When Will This Game Stop? 


>Smaller investors are making a big impact on Wall Street by joining together to buy companies such as GameStop, AMC, BlackBerry, and Nokia.
>The targeted buying is hurting hedge funds shorting these stocks, creating a short squeeze.
>The “short squeeze” is helping drive up these companies’ stock prices to astronomical heights.
>Currently, hedge funds are the biggest losers, but if stock prices reverse, there could be a ripple effect.

If you’ve been monitoring the news recently, you’re likely to have heard something about a company called GameStop. While there have been further developments this past week, this article will focus on the basics of how we got here and the potential impact on those who have not directly purchased GameStop.

What are people buying? 

When someone believes that a company will increase in value over time, they buy (or go long) a stock. The risk of loss to the investor is limited to the money they used to purchase the stock.

When small investors buy or sell stocks, they rarely have much of an impact on the stock’s price. Recently, a group of small investors banded together and started buying GameStop, AMC Entertainment, BlackBerry, Nokia, and others. They are targeting companies that hedge funds have been shorting to drive up the price at a rapid rate.

What is being short a stock?

When someone believes that a company may go down in value, they can short a stock. The investor borrows stock from someone else and then immediately sells it.

They will buy the shares later (hopefully for less than they sold them) and return the shares to the lender (covering their shorts). The investor does not want to see the stock price rise because any price increase is considered a loss. When an investor shorts a company, their loss potential is unlimited.

What’s happening with these companies?

Through forums such as Reddit, small investors have launched a coordinated buying effort to push up the price of companies in which hedge funds have large short positions. Already risking millions, hedge funds have been returning borrowed shares at a rapid pace to limit their losses. As hedge funds buy the stock to cover their shorts, that further drives up the stock’s price (a short squeeze). It’s creating an updraft for these companies where many investors are seeing their stocks double (or more) in a single day.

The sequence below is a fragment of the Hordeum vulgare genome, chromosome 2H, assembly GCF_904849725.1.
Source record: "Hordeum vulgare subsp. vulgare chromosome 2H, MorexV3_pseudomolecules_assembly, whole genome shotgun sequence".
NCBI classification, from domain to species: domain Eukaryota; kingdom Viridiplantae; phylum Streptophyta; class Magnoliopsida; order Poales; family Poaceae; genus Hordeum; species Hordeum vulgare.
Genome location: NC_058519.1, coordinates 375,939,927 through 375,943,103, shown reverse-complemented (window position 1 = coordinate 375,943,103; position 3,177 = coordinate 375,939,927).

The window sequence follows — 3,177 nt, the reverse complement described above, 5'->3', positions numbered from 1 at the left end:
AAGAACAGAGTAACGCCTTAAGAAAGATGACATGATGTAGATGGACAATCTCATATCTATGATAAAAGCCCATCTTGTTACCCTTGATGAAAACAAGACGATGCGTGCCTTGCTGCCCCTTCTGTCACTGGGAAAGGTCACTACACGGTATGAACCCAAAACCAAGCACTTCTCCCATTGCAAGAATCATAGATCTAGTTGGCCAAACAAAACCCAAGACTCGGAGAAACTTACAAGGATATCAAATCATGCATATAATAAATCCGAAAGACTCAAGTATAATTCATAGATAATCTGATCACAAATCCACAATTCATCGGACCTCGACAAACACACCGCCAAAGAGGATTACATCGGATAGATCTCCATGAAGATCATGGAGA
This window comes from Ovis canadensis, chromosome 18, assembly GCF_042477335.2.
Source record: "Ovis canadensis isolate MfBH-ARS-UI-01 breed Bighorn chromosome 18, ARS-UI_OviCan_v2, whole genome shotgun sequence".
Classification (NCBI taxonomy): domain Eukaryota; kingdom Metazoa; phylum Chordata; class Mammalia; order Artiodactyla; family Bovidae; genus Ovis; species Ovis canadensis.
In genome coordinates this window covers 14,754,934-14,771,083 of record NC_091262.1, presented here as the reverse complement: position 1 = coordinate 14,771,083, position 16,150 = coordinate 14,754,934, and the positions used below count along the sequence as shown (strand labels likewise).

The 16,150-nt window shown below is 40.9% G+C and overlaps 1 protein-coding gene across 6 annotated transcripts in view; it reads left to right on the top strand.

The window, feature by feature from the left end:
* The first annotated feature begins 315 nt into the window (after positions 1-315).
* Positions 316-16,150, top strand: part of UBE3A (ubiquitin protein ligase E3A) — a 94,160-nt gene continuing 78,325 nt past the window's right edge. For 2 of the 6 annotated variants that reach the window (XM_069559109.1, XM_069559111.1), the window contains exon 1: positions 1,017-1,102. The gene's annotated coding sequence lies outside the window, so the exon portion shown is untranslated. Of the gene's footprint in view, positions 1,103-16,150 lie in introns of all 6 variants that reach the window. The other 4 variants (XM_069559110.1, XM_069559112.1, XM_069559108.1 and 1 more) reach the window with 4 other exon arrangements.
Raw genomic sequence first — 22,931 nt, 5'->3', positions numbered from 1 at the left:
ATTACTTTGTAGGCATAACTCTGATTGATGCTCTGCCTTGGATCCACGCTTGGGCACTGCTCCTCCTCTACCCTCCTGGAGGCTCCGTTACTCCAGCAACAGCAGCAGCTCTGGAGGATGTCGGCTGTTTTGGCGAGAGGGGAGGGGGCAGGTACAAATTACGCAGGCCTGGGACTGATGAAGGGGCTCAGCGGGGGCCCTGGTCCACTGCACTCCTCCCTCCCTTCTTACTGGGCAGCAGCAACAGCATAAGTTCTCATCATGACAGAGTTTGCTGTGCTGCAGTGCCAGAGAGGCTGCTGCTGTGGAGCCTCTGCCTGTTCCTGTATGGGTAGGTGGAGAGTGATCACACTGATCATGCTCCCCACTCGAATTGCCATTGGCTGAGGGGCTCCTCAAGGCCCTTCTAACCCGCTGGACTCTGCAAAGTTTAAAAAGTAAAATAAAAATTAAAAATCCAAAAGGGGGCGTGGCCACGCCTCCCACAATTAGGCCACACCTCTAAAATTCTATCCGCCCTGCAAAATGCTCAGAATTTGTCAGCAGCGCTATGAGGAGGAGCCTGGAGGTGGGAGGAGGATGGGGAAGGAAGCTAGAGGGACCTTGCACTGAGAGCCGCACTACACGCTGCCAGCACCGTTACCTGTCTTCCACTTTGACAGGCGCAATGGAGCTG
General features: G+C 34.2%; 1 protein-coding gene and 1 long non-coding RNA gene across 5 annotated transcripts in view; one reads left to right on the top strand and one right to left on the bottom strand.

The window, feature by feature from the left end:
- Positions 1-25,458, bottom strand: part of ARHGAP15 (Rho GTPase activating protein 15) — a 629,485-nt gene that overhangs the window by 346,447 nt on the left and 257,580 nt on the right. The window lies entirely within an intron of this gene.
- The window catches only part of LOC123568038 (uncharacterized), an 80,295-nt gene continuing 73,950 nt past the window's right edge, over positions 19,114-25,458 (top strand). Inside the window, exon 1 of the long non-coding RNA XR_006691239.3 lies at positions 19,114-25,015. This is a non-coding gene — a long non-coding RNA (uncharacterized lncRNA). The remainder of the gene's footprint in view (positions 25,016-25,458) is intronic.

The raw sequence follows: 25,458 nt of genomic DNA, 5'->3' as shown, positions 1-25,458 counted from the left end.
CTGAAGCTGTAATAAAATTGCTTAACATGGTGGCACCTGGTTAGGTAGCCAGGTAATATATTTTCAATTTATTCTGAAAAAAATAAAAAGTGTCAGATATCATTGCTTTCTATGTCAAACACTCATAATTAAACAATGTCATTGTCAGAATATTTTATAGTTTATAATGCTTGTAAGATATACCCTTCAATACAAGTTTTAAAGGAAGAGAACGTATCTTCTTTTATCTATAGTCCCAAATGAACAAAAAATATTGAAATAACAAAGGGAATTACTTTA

Who is this hurting?

Hedge funds that shorted these companies are losing millions. Simultaneously, small investors (many of whom dumped their life savings into these companies) are reaping the rewards-at least on paper. At some point, the party may end just as quickly as it started.

If the short squeeze ends and there’s less buying of the shares, we could see these stocks drop at an incredibly rapid pace. Those small investors who have seen massive gains on their statements may not get out in time to lock in those gains. Those investors who started buying late may suffer significant losses.

In the end, the biggest winners are likely to be those who sold their shares before the tide turns, the people who started this movement, and any hedge funds that maintain their short positions.

Could this affect the rest of the market? 

Probably not. Most of the broader market will likely continue unphased by this activity. That said, if you own a mutual fund or exchange-traded fund (ETF), it’s possible that it could now have high concentrations of GameStop or the other short-squeeze companies. If those stocks start losing value, it could negatively impact you. You may want to look at your mutual funds/ETFs’ current holdings to see if you’re at risk.

Just as we say that you only have paper losses until you sell during downturns, so too do you only have paper gains until you sell when things are going well.

If you hold one of these companies, consider being prudent with your investment at these levels. Talk with your financial advisor to see if it makes sense to pare back a portion of your holdings to lock in your gains.

The opinions voiced in this material are for informational purposes only and are not intended to provide specific advice to any individual. Consult your legal, tax, and/or financial advisor to determine what is appropriate for your situation.


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